#2. Sit down and think about your business
Yes, you could just muddle along and do a bit here and a bit there, but it is a really good idea to get strategic. Don’t be put off by that word! It’s not a strategy about how to beat your competition; this is a strategy about where you see yourself and your business in 1 year, 3 years and even 5 years. Make a basic business plan, figure out why you do what you do and how you’re going to do it, i.e. your company’s vision and mission. Be really clear on the impact you want to have with your business and how you plan to achieve this. It might be a good idea so start by watching this very famous video with Simon Sinek so that you get an idea what it is I’m talking about. Your business plan should also include how much you want to turnover in the next year, which will show you how much you need to charge for your services and how many births and postnatal jobs you need each year to achieve that target.
#3. Focus on you and what you do
Of course, it can be helpful to see how the doula and birth world is evolving and what your colleagues are offering, however, do not compare yourself to anyone else! Stop looking at websites that make you feel that you have nothing to offer. Stop worrying about other doulas copying or adding similar services to their own offerings. I think it’s time that we started admiring each other instead, and supporting each other (I guess that’s another blog post!). You can only influence your own business and what you are doing - you cannot control what everyone else is up to. Think of things that you can add or change in your own business and focus all your energy on that!
#4. Network with other doulas and birth professionals
It can be a lonely job, being a doula, and our partners can get pretty tired of hearing us talk about births, babies and the challenges we face in our business. The frustrations you feel are most likely felt by everyone else too. It doesn’t matter if someone has been a doula for 20 years or 2 weeks - we really DO need the support of others and we should support our sister doulas in the ways we support our clients. Arrange meet-ups locally, yes YOU can arrange something, even if you’re a new doula! Don’t wait for someone else to do it. Go to the meetings that you are invited to and decide each year what your budget is going to be for attending conferences and events. Perhaps there is a local women’s business group you could join? Could you do a short 5 minute talk about what you do and what you can offer? Don’t look only at birth professionals, get out there and connect with your potential clients too.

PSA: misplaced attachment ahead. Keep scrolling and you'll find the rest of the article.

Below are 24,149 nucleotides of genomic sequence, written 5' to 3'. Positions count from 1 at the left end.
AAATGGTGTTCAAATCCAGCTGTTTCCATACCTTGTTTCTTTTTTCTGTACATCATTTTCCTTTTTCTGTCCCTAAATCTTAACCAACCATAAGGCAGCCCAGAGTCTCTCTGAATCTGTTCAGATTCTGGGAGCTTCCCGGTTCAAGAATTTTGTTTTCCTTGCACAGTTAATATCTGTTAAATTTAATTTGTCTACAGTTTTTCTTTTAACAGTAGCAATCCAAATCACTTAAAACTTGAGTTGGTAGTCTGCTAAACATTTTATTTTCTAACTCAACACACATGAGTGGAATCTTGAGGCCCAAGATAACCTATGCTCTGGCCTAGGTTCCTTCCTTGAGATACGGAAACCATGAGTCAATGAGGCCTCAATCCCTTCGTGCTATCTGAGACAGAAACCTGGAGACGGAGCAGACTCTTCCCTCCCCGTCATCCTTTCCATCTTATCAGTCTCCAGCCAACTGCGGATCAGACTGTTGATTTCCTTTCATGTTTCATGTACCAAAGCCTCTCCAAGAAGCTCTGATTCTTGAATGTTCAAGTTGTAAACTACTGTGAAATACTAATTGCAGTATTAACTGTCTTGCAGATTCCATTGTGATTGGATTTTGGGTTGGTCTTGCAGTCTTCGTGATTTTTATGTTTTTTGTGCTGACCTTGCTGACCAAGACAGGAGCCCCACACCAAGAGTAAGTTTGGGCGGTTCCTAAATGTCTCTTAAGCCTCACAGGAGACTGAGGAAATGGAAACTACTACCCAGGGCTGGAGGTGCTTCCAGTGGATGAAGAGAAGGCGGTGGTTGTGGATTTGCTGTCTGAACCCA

#5. Define your ideal client when building your website
You might think that you offer your services to everyone but really knowing and understanding your ideal client is actually a vital part of running a business. However, you can't serve everyone and whatever you do, there will be some clients that potentially are a bad match. As part of your business planning, take some time to imagine yourself as your ideal client and think of what problems you can help her with, what solutions you can offer, and connect with her emotions, fears and desires within the information you show on your business profiles. It might even help if you give her a name, age, annual income, occupation and even where she lives! The more you can ‘see her’ the easier it is to write a compelling message, which will want her to connect with you.
#6. Attend study days and workshops
If you don’t invest in yourself, you will not be moving forward. As Henry Ford once said “If you’re not getting better, you’re getting worse.” You will be 'left behind’ if you don’t keep up with your knowledge and add experiences and skills to your CV. It also shows that you’re committed to ensuring you know your stuff and take pride in being able to offer a modern and relevant service to your clients. There is no way you will ever know everything but again, make sure you budget in a few courses, even if it’s only one per year. There are also a number of free courses online that might be relevant, but it does give you a buzz to attend events where you can also connect with other doulas, entrepreneurs and business owners. Money, in all honestly, is like a river that needs to flow out to be able to flow in. If you don’t spend money and instead try to hold on to it, just like the river becoming blocked, everything becomes stagnant and stuck. The more you spend within your business, the more you’ll have coming in.